New Delhi : Time magazine has included women in the Indian peasant movement in its international cover. This time, Time magazine has dedicated its cover page to the women leading the protests of farmers on the borders of Delhi. The tagline on the new international cover of Time magazine reads, “I can’t be scared and I can’t be bought.” Women leading the protests of India’s farmers. ‘ The cover page shows some of the women farmers involved in the peasant movement along with their young children. Women are seen raising slogans in the lap and shouting slogans. Women farmers have been described as the frontliners of the peasant movement on the cover.
Time magazine wrote on its official Twitter handle, “Time’s new international cover.” The women who have featured in the cover of Time magazine include 41-year-old Amandeep Kaur, Gurmer Kaur, Surjeet Kaur, Jaswant Kaur, Sarjeet Kaur, Dilbir Kaur, Bindu Amman, Urmila Devi, Sahumati Padha, Hirath Jhade, Sudesh Goyat. Among these women, more women are from Punjab, Haryana and Uttar Pradesh.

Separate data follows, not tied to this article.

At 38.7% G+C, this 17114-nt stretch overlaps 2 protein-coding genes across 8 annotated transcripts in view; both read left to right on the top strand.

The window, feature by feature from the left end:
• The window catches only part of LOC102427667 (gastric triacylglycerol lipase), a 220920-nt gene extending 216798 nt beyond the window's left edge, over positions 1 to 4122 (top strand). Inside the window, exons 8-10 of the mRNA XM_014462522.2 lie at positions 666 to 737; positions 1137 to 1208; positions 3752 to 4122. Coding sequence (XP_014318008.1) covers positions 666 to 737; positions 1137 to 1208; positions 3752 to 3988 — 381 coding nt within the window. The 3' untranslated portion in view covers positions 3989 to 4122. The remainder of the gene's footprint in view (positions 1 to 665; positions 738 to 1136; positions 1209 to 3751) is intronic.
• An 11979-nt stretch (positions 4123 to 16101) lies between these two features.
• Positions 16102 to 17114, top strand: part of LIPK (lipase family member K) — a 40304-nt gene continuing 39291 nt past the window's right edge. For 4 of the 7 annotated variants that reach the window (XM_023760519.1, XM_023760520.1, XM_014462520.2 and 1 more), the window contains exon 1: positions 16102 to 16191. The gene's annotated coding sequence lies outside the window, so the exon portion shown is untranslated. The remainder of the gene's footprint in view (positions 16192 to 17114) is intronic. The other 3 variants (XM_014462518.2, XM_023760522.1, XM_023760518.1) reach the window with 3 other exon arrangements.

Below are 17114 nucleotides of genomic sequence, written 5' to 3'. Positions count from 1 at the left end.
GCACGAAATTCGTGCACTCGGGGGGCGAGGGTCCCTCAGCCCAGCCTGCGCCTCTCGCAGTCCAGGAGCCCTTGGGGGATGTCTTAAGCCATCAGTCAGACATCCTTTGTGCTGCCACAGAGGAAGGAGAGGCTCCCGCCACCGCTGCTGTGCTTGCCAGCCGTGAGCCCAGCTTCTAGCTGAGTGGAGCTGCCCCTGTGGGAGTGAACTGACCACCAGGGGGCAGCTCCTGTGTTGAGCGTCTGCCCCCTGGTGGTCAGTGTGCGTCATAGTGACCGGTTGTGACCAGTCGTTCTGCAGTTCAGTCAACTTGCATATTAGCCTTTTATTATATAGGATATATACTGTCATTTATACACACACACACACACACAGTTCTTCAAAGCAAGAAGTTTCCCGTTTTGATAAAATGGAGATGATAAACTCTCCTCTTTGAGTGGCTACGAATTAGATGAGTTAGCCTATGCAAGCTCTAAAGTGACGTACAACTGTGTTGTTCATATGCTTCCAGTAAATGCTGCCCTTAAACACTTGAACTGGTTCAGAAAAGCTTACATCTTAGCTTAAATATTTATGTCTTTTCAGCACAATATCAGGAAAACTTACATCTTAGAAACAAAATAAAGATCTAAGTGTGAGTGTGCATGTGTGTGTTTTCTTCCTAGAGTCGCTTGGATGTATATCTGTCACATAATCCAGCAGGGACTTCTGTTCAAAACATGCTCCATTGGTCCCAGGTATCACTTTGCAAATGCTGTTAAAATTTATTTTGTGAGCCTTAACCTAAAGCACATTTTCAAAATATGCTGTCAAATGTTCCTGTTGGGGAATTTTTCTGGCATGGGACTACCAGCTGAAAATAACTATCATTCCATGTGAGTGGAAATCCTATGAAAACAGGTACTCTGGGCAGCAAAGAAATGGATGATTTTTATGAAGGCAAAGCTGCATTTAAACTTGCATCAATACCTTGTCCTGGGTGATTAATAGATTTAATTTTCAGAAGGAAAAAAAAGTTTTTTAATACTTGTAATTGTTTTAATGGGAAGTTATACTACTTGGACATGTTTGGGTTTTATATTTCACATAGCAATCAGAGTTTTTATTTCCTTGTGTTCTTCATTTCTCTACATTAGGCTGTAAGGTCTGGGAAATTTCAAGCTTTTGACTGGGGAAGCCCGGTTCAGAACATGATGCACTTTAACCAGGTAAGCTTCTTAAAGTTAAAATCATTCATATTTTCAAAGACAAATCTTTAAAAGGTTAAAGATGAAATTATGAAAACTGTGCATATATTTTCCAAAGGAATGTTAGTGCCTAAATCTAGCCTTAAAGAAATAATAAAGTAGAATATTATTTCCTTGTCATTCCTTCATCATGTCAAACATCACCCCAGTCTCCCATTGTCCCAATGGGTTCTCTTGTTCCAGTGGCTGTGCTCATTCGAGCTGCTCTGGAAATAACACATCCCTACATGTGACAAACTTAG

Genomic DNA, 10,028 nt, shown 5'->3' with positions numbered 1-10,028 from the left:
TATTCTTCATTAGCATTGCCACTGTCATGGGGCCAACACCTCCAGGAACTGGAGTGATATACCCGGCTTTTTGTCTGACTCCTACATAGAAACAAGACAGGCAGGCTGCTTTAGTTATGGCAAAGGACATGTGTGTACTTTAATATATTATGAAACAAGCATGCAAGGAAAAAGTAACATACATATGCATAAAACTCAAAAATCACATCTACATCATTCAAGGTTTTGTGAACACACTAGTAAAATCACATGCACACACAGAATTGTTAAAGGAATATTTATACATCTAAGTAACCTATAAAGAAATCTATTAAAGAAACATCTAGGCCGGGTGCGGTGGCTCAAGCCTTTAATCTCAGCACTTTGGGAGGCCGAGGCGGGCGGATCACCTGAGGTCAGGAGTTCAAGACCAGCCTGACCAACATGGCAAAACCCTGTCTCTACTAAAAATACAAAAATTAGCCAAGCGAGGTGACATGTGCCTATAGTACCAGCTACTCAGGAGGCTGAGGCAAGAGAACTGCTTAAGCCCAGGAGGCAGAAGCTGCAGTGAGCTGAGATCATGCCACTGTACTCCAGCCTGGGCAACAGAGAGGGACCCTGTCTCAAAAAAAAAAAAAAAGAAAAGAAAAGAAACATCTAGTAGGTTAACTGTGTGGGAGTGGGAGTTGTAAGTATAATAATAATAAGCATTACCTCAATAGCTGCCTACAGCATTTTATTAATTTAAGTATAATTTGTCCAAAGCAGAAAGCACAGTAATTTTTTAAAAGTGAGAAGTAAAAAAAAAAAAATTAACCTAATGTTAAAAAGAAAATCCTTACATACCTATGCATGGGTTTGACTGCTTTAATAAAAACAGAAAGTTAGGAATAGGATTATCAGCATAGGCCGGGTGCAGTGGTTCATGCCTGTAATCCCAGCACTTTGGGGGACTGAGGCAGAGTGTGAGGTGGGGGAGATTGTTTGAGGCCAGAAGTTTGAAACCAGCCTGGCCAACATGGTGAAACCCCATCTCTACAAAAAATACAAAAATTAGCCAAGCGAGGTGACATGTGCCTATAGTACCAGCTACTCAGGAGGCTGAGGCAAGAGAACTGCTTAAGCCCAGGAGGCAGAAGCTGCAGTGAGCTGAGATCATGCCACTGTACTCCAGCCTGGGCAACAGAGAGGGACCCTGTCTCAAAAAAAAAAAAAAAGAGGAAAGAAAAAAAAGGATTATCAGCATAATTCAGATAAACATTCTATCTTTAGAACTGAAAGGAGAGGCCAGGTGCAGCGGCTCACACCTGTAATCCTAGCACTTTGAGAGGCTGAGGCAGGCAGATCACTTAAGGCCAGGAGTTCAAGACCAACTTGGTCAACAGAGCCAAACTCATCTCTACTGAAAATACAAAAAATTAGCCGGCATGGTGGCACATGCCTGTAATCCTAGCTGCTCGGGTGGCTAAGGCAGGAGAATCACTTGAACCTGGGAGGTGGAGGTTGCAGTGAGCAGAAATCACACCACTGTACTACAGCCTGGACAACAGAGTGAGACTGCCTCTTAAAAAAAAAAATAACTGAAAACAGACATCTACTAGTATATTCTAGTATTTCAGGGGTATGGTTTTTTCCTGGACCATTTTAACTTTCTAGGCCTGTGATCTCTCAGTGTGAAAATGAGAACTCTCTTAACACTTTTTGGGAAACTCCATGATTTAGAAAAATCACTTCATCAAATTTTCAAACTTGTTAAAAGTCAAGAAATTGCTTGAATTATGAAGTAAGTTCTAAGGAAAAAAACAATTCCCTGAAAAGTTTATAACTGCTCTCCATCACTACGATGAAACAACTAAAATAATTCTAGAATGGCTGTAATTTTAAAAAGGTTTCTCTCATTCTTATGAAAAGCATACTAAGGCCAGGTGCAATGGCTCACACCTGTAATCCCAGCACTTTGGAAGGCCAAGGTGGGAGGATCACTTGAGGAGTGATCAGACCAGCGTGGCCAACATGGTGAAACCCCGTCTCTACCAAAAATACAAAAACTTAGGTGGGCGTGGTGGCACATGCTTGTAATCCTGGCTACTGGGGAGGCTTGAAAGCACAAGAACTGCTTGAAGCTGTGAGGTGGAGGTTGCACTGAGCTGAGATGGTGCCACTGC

Time magazine has written in its article how the women farmers of India have pledged to continue their agitation against the agriculture bill. She has written in her article how these women are holding the front of the peasant movement on the borders of Delhi even after the government has said. Last month, the Indian peasant movement was joined by several celebrities at the international level. After American pop star Rihanna, many celebrities openly supported India’s peasant movement.
Climate activist Greta Thunberg’s farmer movement-backed tweet also made headlines. Artists from India were also divided into two groups for the peasant movement. However, most of the people did not justify commenting on the peasant movement of foreign stars. Since November 2020 of last year, farmers have been protesting against three new agriculture laws of the central government on different boundaries of Delhi. The farmers demand that the government repeal the three new agricultural laws. Several visits have been held between farmers and governments on this, but nothing has been resolved yet.